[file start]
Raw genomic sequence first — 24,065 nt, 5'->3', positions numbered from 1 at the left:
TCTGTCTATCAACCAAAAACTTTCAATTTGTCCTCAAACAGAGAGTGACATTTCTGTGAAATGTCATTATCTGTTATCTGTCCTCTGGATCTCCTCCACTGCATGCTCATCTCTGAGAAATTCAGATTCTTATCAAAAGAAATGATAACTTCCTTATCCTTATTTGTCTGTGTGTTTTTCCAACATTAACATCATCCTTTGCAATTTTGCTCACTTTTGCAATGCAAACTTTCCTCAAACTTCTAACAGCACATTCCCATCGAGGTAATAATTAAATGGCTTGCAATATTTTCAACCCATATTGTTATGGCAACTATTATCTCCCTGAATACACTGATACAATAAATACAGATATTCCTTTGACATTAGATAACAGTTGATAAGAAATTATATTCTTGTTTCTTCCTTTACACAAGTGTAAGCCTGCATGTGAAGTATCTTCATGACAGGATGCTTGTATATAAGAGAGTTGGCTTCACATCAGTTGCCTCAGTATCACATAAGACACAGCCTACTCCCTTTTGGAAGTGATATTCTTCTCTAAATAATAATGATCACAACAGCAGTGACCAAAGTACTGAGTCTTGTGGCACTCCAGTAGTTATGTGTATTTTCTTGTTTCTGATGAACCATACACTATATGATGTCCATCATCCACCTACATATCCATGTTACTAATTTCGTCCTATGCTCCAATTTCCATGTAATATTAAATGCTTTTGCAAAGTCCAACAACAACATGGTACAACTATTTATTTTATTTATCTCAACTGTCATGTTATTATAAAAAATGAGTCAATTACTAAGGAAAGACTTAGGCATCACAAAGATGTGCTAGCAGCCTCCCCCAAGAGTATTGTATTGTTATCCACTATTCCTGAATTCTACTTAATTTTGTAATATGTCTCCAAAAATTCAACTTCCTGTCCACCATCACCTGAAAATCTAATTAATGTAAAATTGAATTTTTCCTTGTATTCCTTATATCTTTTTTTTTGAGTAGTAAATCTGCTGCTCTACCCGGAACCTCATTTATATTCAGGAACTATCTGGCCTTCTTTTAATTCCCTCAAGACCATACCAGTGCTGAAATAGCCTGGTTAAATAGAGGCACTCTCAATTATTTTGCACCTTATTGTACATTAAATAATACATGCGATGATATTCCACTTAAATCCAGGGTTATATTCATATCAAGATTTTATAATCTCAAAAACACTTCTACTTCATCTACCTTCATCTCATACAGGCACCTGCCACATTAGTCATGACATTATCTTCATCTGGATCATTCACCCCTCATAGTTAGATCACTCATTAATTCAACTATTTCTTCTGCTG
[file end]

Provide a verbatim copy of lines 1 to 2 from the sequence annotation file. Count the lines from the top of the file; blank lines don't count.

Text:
Raw genomic sequence first — 24,065 nt, 5'->3', positions numbered from 1 at the left:
TCTGTCTATCAACCAAAAACTTTCAATTTGTCCTCAAACAGAGAGTGACATTTCTGTGAAATGTCATTATCTGTTATCTGTCCTCTGGATCTCCTCCACTGCATGCTCATCTCTGAGAAATTCAGATTCTTATCAAAAGAAATGATAACTTCCTTATCCTTATTTGTCTGTGTGTTTTTCCAACATTAACATCATCCTTTGCAATTTTGCTCACTTTTGCAATGCAAACTTTCCTCAAACTTCTAACAGCACATTCCCATCGAGGTAATAATTAAATGGCTTGCAATATTTTCAACCCATATTGTTATGGCAACTATTATCTCCCTGAATACACTGATACAATAAATACAGATATTCCTTTGACATTAGATAACAGTTGATAAGAAATTATATTCTTGTTTCTTCCTTTACACAAGTGTAAGCCTGCATGTGAAGTATCTTCATGACAGGATGCTTGTATATAAGAGAGTTGGCTTCACATCAGTTGCCTCAGTATCACATAAGACACAGCCTACTCCCTTTTGGAAGTGATATTCTTCTCTAAATAATAATGATCACAACAGCAGTGACCAAAGTACTGAGTCTTGTGGCACTCCAGTAGTTATGTGTATTTTCTTGTTTCTGATGAACCATACACTATATGATGTCCATCATCCACCTACATATCCATGTTACTAATTTCGTCCTATGCTCCAATTTCCATGTAATATTAAATGCTTTTGCAAAGTCCAACAACAACATGGTACAACTATTTATTTTATTTATCTCAACTGTCATGTTATTATAAAAAATGAGTCAATTACTAAGGAAAGACTTAGGCATCACAAAGATGTGCTAGCAGCCTCCCCCAAGAGTATTGTATTGTTATCCACTATTCCTGAATTCTACTTAATTTTGTAATATGTCTCCAAAAATTCAACTTCCTGTCCACCATCACCTGAAAATCTAATTAATGTAAAATTGAATTTTTCCTTGTATTCCTTATATCTTTTTTTTTGAGTAGTAAATCTGCTGCTCTACCCGGAACCTCATTTATATTCAGGAACTATCTGGCCTTCTTTTAATTCCCTCAAGACCATACCAGTGCTGAAATAGCCTGGTTAAATAGAGGCACTCTCAATTATTTTGCACCTTATTGTACATTAAATAATACATGCGATGATATTCCACTTAAATCCAGGGTTATATTCATATCAAGATTTTATAATCTCAAAAACACTTCTACTTCATCTACCTTCATCTCATACAGGCACCTGCCACATTAGTCATGACATTATCTTCATCTGGATCATTCACCCCTCATAGTTAGATCACTCATTAATTCAACTATTTCTTCTGCTG